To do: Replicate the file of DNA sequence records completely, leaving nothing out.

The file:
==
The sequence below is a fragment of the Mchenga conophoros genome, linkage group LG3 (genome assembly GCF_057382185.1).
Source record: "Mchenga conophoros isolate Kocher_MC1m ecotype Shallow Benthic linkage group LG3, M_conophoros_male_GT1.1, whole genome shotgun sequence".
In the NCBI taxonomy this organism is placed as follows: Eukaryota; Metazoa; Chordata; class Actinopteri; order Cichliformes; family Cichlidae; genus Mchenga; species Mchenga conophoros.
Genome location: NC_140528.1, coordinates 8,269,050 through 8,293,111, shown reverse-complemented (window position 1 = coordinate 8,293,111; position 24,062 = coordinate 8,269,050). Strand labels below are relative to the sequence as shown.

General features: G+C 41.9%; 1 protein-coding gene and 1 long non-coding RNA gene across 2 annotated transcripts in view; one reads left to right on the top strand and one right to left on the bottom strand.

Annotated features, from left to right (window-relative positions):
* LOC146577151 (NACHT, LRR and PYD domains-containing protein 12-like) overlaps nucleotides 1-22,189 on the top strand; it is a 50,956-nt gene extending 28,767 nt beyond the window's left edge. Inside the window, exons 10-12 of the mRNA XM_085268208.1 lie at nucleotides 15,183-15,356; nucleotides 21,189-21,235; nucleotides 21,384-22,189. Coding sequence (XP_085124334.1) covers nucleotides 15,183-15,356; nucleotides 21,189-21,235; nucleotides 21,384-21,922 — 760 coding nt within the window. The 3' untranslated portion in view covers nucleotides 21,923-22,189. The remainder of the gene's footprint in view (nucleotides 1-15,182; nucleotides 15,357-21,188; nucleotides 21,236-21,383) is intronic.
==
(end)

The sequence below is a fragment of the Mchenga conophoros genome, linkage group LG3 (genome assembly GCF_057382185.1).
Source record: "Mchenga conophoros isolate Kocher_MC1m ecotype Shallow Benthic linkage group LG3, M_conophoros_male_GT1.1, whole genome shotgun sequence".
In the NCBI taxonomy this organism is placed as follows: Eukaryota; Metazoa; Chordata; class Actinopteri; order Cichliformes; family Cichlidae; genus Mchenga; species Mchenga conophoros.
Genome location: NC_140528.1, coordinates 8,269,050 through 8,293,111, shown reverse-complemented (window position 1 = coordinate 8,293,111; position 24,062 = coordinate 8,269,050). Strand labels below are relative to the sequence as shown.

General features: G+C 41.9%; 1 protein-coding gene and 1 long non-coding RNA gene across 2 annotated transcripts in view; one reads left to right on the top strand and one right to left on the bottom strand.

Annotated features, from left to right (window-relative positions):
* LOC146577151 (NACHT, LRR and PYD domains-containing protein 12-like) overlaps nucleotides 1-22,189 on the top strand; it is a 50,956-nt gene extending 28,767 nt beyond the window's left edge. Inside the window, exons 10-12 of the mRNA XM_085268208.1 lie at nucleotides 15,183-15,356; nucleotides 21,189-21,235; nucleotides 21,384-22,189. Coding sequence (XP_085124334.1) covers nucleotides 15,183-15,356; nucleotides 21,189-21,235; nucleotides 21,384-21,922 — 760 coding nt within the window. The 3' untranslated portion in view covers nucleotides 21,923-22,189. The remainder of the gene's footprint in view (nucleotides 1-15,182; nucleotides 15,357-21,188; nucleotides 21,236-21,383) is intronic.